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Convict Ship Neva 1835 

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Embarked: 150 women
Voyage: 4 months (wrecked)
Surgeon's Journal: no
Crew 26 men
Previous Ship: Royal Sovereign 1835
Next Ships: Hive 1835 (wrecked); and John Barry 1836
Captain Benjamin Peck
Surgeon Superintendent John Stephenson

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The Neva was built at Hull in 1815. Convicts were previously transported to New South Wales on the Neva in 1833.

The Neva departed Gravesend on 8th or 9th December 1834 and sailed from Deal on 16th December bound for Cork.

The Belfast Newsletter reported that the Neva embarked 148 female convicts, 33 children and twenty free settlers at Cork on Monday 5th January 1835(1).

Later newspaper reports have the number embarked as 150 female prisoners, 9 free women and 55 children.

The Neva departed Cork on 8th January 1835. Three people died in the earlier part of the voyage and one child was born (2)

In a catastrophe following hard on the disaster of the Convict Ship George III which was wrecked on 12th April 1835, the Neva was wrecked north of King Island on 13th May 1835. All perished except six of the women and nine of the Crew.

The surviving crew were
Captain Benjamin Peck,
First Officer Joseph Bennett,
Thomas Sharp,
John Wilson,
Edward Calthorpe,
Thomas Hines,
Robert Ballard,
John Robinson and
William Kidney.
The six surviving women were
Ellen Galvin,
Mary Slattery,
Ann Cullen,
Rose Ann Hyland,
Rose Dunn and
Margaret Drury.

Captain Peck sailed from Launceston to Sydney on the Nimrod in August and probably returned to England on the Andromeda in September 1835. (3)


Notes & Links:

1). Wreck of the Neva - Sydney Monitor 18 July 1835

2). Convicts ships to New South Wales in 1835

3). Female Convicts

4). John Stephenson was surgeon superintendent on the convict ships Guildford in 1829, Eleanor in 1831, Katherine Stewart Forbes in 1832 (VDL), Waterloo in 1833 and the Neva in 1835.





5). Three vessels transporting convicts to Australia were wrecked in the year 1835. .......the Neva, the Hive which ran aground on a beach south of Jervis Bay and the George III which was wrecked near Hobart.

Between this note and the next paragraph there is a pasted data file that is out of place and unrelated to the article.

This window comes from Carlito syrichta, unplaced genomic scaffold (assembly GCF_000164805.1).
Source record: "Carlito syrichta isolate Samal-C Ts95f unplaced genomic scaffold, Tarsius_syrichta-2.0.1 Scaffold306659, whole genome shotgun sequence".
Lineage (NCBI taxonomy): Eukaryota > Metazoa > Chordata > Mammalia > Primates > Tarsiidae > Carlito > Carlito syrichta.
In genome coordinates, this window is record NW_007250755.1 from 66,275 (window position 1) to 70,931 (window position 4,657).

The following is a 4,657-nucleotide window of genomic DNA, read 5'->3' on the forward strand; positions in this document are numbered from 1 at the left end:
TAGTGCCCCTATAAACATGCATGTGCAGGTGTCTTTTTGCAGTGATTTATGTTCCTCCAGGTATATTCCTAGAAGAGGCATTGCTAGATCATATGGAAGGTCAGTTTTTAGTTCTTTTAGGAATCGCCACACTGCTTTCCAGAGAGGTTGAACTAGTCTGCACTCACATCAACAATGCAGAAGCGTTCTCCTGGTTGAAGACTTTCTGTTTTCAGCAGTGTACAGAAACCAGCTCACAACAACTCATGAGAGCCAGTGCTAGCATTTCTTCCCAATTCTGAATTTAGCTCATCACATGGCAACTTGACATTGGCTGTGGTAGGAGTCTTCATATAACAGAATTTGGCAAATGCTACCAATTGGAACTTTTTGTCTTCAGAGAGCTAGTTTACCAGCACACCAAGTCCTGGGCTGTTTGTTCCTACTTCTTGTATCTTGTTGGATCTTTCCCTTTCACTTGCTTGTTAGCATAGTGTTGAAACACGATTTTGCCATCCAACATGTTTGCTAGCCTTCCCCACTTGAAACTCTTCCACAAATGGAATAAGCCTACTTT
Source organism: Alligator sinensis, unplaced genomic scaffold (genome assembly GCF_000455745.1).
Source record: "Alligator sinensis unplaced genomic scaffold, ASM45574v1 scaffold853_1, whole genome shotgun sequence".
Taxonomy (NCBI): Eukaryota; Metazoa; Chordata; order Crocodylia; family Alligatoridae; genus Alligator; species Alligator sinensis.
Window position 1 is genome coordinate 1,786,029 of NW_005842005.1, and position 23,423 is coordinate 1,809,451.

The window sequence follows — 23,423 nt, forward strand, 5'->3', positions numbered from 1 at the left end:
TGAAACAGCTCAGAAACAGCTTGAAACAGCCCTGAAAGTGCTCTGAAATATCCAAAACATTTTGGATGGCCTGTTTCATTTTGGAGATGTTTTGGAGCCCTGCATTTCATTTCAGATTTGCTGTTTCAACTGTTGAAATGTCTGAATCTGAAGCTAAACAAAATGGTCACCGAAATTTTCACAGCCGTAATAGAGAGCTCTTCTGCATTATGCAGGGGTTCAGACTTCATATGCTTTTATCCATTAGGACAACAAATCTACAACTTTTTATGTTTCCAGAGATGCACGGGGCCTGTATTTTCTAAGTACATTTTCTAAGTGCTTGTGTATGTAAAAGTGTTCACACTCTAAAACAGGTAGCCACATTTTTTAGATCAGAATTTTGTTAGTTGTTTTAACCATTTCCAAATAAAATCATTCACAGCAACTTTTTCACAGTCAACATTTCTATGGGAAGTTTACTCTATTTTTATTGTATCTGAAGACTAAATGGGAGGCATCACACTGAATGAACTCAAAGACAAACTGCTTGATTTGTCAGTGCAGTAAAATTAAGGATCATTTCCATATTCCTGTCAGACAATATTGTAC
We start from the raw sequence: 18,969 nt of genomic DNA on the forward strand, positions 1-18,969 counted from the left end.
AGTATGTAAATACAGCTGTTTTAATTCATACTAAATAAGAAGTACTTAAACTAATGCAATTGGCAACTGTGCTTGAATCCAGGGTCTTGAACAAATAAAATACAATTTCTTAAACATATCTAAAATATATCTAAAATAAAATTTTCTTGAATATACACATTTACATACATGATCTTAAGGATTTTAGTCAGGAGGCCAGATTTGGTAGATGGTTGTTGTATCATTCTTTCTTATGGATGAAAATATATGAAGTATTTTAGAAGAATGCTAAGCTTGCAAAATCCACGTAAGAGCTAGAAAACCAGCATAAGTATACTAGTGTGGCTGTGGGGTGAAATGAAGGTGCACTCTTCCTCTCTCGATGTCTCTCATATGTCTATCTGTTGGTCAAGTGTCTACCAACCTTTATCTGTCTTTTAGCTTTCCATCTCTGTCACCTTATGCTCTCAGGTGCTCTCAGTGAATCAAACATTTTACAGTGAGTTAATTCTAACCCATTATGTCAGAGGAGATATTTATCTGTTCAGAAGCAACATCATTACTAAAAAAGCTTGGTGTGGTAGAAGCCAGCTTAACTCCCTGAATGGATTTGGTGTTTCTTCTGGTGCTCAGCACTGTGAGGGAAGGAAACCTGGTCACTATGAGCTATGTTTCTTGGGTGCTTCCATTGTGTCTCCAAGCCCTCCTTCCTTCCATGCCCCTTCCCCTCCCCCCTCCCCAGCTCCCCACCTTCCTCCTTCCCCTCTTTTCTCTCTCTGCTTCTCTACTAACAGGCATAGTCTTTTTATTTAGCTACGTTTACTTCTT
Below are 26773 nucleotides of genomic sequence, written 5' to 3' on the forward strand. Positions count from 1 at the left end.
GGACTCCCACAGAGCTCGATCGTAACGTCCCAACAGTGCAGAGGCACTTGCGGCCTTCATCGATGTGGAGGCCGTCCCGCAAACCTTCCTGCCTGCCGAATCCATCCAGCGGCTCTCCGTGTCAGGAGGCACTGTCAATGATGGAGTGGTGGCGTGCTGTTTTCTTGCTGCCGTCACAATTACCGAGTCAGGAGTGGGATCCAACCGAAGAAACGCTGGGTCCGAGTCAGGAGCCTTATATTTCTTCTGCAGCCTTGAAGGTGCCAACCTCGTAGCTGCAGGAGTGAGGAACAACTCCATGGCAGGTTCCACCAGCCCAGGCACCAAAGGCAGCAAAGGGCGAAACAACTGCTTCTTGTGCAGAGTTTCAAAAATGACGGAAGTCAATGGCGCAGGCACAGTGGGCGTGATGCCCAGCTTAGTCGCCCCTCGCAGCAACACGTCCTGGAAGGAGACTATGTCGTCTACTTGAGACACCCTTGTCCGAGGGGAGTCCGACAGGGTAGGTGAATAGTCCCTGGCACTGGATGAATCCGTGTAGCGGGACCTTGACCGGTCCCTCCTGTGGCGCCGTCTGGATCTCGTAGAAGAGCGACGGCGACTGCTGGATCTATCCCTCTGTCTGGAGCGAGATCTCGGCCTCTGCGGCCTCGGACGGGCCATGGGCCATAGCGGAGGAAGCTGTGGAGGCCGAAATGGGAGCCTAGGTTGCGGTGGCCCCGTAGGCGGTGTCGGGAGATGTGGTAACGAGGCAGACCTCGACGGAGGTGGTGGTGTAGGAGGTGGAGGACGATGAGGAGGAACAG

6). Extract From the Old Sea Captain.......

"Well, Captain, you will tell us how to build a better ship, will you?"

"Will I? Ay, that I will, my boys, from the keel to the mast head. Don't be out of heart; you may be shipwrights yet in her majesty's dockyard. When we think of the dangers of shipwreck, we ought to take care that every vessel is sea-worthy. The best ship that was ever built would soon go to pieces, if her stem was fast on a reef, and her stern battered by the breakers against the rocks.

Only think of the Neva, boys; she struck on a reef, and soon after broke into four parts."

 "Terrible! terrible! No wonder that you don't like to see a ship badly built, Captain. But please to tell us about the Neva. In what part of the world was she? and how came she to get upon the rocks?"

"It was a sad affair, boys! Sudden death is terrible; but when it comes upon those who have lived all their lives breaking the commandments of God, and the laws of mankind, it must be more terrible still. It ill becomes us to judge hardly of the guiltiest being that lives under the skies; for we are all sinners, and all stand in need of God's mercy. Every one of you, and the old sea Captain too, stands as much in need of a Saviour as the most cruel pirate that was ever hung; but when we think, that the Neva had on board so many who had been condemned to transportation, on account of their crimes, we cannot help fearing, that many of them were hardened and unrepentant offenders. Oh, boys! boys!  have a care that you do not run aground on the shoals of temptation; look to a heavenly Pilot; keep a sharp look out from the mast head; beware of pirates; do not carry too much sail, and too little ballast; never neglect to take soundings in unknown latitudes; and mind that your ship's compass always points where it ought to do.

 "Please now to tell us all about the Neva."